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Dunedin Holiday Park and Motels manager Kathleen Archer said her facilities were fully booked this Saturday, and filling up fast on Sunday.
"It’s really cool. It’s making our bank account feel much better."
She said business had been "ticking along quite nicely" since the lockdown.
"It hasn’t been too bad for us.
"It’s been great to see lots of Kiwis out there travelling and seeing their own country and taking advantage of cheap motorhomes that are going at the moment."
However, Motel Association (Otago) president and Dunedin Palms Motel owner Alex Greenan said Dunedin motels were not traditionally busy over Labour Weekend, and this weekend was no different.
"I have spoken to a couple of [moteliers] and there’s definitely no records being set this weekend."
In the wake of the Covid-19 lockdown, he said many customers were booking late, or just turning up on the day, because they were scared of not getting a refund if they had to cancel their travel plans, for unforeseen reasons.
Mr Greenan said things were slowly but steadily improving and moteliers were able to start paying some of their bills as income started to trickle back in.
"But we’ve still got a long way to go."
Monarch Wildlife Cruises and Tours operations and marketing manager Chris McNeill said bookings for Saturday and Sunday were among the highest they had experienced since the lockdown.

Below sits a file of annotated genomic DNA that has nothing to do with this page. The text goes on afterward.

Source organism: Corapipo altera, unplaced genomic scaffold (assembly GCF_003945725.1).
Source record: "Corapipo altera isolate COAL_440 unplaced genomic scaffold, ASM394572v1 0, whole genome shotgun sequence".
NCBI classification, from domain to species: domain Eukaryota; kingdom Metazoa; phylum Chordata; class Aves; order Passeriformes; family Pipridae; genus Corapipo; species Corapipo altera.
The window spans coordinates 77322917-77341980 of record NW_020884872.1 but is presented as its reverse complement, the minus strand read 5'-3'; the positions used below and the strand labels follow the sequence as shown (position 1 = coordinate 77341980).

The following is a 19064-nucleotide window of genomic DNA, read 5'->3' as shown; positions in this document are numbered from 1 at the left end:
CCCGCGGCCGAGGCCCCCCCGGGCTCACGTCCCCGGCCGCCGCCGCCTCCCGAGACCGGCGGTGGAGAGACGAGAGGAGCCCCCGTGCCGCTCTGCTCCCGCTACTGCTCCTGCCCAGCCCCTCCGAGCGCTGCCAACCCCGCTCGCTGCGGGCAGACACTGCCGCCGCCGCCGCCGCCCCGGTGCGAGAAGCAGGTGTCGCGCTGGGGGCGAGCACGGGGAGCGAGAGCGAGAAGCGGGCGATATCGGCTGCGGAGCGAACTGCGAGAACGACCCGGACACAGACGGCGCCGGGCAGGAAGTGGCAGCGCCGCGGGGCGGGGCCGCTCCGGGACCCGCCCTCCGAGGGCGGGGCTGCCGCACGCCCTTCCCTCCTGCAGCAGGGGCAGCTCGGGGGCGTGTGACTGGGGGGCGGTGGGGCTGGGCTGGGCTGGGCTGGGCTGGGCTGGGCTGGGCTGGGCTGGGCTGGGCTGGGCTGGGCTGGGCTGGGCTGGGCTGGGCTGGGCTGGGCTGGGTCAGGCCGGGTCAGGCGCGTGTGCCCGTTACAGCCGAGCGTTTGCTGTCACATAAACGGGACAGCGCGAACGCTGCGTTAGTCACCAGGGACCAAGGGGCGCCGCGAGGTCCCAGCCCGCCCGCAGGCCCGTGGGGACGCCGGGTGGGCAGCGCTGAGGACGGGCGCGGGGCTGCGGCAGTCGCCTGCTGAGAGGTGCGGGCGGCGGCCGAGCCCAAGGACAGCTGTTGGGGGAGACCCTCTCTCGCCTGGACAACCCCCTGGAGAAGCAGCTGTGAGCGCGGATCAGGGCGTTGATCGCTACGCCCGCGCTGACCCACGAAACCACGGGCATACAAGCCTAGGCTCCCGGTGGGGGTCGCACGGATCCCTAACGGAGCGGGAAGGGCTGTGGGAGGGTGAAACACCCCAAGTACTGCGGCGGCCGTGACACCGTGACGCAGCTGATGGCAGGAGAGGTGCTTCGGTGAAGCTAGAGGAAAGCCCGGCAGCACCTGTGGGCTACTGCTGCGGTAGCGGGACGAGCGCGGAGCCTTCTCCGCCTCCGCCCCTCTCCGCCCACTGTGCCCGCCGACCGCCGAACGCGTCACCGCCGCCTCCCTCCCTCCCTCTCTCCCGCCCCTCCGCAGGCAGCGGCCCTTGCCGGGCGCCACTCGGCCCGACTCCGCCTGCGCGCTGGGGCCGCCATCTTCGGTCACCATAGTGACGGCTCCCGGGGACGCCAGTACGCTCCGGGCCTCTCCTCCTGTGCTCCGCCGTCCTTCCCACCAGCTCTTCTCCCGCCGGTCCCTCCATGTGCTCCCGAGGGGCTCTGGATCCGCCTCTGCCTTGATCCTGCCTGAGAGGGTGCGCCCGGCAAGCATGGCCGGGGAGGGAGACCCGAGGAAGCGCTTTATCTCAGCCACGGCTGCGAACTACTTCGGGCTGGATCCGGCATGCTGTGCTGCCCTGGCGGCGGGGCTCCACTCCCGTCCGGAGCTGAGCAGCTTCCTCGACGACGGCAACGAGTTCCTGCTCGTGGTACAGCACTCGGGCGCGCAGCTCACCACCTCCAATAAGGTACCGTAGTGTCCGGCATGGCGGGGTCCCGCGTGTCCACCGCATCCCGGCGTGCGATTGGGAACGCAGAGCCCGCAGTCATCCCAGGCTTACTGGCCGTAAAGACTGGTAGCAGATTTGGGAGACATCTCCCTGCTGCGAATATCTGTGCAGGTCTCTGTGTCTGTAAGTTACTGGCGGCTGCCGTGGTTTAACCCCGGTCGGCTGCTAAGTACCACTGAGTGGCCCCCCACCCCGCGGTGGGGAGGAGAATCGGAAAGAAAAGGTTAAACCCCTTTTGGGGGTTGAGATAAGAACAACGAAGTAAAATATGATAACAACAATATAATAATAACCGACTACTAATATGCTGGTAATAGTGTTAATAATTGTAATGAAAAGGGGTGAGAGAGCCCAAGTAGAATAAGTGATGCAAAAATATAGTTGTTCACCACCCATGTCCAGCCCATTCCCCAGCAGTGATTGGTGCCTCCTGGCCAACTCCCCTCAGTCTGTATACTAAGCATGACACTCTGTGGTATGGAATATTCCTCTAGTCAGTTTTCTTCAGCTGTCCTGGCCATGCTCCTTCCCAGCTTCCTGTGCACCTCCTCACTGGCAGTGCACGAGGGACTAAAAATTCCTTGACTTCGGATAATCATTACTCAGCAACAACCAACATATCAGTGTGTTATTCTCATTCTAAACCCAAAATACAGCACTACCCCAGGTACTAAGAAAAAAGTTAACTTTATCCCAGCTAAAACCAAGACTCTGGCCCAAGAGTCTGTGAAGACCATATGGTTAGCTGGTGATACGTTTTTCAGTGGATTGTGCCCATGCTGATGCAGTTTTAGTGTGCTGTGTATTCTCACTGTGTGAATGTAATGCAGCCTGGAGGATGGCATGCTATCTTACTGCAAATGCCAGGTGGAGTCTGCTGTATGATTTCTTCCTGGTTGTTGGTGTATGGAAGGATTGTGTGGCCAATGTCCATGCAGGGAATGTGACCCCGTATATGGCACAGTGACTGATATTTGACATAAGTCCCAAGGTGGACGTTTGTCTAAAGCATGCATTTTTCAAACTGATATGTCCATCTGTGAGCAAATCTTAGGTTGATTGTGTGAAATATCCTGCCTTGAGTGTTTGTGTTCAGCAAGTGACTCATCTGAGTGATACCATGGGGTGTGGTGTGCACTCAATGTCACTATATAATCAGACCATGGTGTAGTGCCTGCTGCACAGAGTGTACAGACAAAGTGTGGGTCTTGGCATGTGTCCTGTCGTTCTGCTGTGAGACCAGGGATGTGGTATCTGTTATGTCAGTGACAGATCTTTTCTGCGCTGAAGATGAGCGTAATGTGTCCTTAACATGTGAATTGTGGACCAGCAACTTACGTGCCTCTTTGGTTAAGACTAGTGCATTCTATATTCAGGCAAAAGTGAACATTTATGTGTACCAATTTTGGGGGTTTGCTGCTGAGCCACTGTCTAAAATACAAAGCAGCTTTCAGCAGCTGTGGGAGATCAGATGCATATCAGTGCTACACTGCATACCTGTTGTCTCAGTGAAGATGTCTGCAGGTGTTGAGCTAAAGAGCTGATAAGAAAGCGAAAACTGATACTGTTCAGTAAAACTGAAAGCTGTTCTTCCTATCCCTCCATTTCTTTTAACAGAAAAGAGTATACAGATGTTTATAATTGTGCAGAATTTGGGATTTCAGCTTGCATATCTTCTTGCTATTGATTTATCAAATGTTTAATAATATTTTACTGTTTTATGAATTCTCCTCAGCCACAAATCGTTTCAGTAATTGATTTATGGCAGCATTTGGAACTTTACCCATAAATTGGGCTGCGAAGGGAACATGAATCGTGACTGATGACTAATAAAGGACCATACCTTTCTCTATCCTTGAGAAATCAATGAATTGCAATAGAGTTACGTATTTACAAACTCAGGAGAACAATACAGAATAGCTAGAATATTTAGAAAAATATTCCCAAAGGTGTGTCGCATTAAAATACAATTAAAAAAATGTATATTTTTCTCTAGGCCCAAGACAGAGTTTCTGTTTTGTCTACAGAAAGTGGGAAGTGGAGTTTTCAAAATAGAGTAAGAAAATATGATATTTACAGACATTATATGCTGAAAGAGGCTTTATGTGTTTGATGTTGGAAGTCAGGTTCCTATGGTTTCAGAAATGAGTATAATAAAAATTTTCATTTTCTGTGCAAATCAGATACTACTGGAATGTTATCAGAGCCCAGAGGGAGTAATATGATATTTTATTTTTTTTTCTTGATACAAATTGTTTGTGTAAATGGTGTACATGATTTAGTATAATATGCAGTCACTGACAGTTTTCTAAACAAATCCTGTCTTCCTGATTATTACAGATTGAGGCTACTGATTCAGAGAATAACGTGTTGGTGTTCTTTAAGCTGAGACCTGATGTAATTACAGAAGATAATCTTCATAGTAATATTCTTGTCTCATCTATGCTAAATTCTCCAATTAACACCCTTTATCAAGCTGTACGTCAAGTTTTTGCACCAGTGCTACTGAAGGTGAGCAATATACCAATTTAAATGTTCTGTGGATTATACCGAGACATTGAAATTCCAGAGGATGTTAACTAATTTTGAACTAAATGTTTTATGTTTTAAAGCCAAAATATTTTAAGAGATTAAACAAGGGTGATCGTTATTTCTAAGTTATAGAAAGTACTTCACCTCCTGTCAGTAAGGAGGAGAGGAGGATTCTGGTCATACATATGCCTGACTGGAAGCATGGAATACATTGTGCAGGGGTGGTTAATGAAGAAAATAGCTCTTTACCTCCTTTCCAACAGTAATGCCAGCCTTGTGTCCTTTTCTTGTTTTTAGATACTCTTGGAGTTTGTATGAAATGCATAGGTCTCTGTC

"We’ve got pretty decent numbers, considering.
"We’re positive about it, and grateful to the community for their support."
Royal Albatross Centre operations manager Chris McNeill said it was difficult to tell how busy the centre and Blue Penguins Pukekura would be this weekend, because tourists generally turned up unannounced, giving no prior indication they were coming.
However, he said there was one large tour from Marlborough booked for Sunday.
Larnach Castle sales and marketing manager Deborah Price said accommodation at the facility was booked out for the whole weekend, and the castle was expected to be very busy with tours.
She was delighted with the support from both the local community, and tourists coming from as far away as the North Island.
"Obviously, we’ve lost 65% of our market with the loss of international tourists, but we have been very pleasantly surprised by the amount of domestic visitors we’ve been getting — particularly from the North Island."